As previously reported for other wildlife species, including primates, human activity may not only imply shifts in individual rates of social interactions, but further affect more complex social patterns, such as cohesiveness and connectivity in animal social networks53,54,63. Recently, Testard et al.64 demonstrated that rhesus macaques significantly increased their social network connectedness in the aftermath of a hurricane that caused widespread environmental destruction in their habitat. Here we extend previous findings by revealing how environmental modifications, despite generating a seemingly uniform shift in time spent socializing for entire groups (see above), may differentially affect the network connectedness of individual wild animals depending on their socio-demographic characteristics (i.e. their age-sex class and dominance rank), using EC as a measure of social connectedness. In the forest, we observed a gradient in female centrality, with both high-ranking adult females as well as their immature female offspring being the most central, i.e. socially best-connected, individuals. This is consistent with previous studies, reporting top‐ranking females to occupy more central network positions than lower ranking individuals, as they are attractive social partners (e.g. by providing agonistic support in exchange for grooming65,66). Remarkably, at the planation edge, this relationship was reversed, possibly because high- and low-ranking females may use different strategies to handle the open, potentially more stressful environment and feeding competition posed by the plantation. Reacting to time constraints, dominants may compromise on their affiliative social connections in order to be more vigilant of competing conspecifics. At the same time, subordinates may increase their affiliative network to gain more tolerance to access energy-rich food sources from dominants. In immature males, we observed a similar, though less strong effect to that observed in females. This is unsurprising, as immature males are still integrated in the maternal network, holding their mothers’ dominance status during childhood, yet they already start to grow into their later role as the dispersing sex24. In contrast, EC in adult males was not affected by rank and habitat, which may be closely linked to M. nemestrina’s dispersal regime67. Whereas philopatric females strongly rely on being well integrated into an intact social network in order to survive and successfully raise offspring19, dispersing males have generally more peripheral positions within groups68.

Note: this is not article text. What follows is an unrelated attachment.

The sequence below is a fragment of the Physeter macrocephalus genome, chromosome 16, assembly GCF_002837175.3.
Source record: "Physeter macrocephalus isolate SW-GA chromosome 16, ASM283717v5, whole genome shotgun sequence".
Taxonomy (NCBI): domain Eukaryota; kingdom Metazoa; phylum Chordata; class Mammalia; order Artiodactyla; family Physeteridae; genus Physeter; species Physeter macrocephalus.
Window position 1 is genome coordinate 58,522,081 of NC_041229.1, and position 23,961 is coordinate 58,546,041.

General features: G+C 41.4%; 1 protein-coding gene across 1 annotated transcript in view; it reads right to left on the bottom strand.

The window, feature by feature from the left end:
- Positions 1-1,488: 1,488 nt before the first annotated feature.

Behavioural modifications in the groups’ smallest social units can negatively affect both macaque mothers and their offspring. Ranging in the oil palm plantation daily for an average of almost three hours, the time macaques spend in this human-modified environment corresponds to as much as one fourth of their activity time. With mothers behaving more protectively during plantation visits by increasingly keeping body contact, infants’ independence may be delayed compared to infants growing up exclusively in their natural habitat, i.e. the forest. This could come at an additional cost to mothers, as infant carrying is considered one of the most energetically costly forms of parental care in primates69. Further, it is conceivable that inter-birth intervals may become longer, although weaning ages in our study groups (N. Ruppert, unpublished data) did not obviously deviate from the broader literature which suggests that weaning in macaques occurs at about 10–14 months of age70. Additionally, alterations in mother–infant bonds may affect the development of offspring in the forest-oil palm matrix. For instance, young males' preparation for their natal dispersal may be hampered by prolonged physical proximity between mothers and infants30. Further, increased maternal protectiveness may restrict adolescent females’ opportunities to handle their adult relatives’ infants, and thus to gain and practice maternal skills prior to their first own offspring71,72. Ultimately, the disruption of an intact mother–infant relationship through frequent plantation visits may imply negative consequences for offspring health and survival. Long-term data (2014–2018) from our study groups, whose natural habitat have been partly replaced by oil palm plantation already several decades ago, revealed infant mortality within the first year of life to be approximately 55%, with the highest rate (71%) observed in 2016 (N. Ruppert, unpublished data). This is unexpectedly high, considering that infant mortality in other macaque species ranges between 2.7 and 32%73,74,75,76,77,78. However, our data are not sufficient to prove whether infant survival is directly connected to the macaques’ ability to cope with human-induced habitat modifications.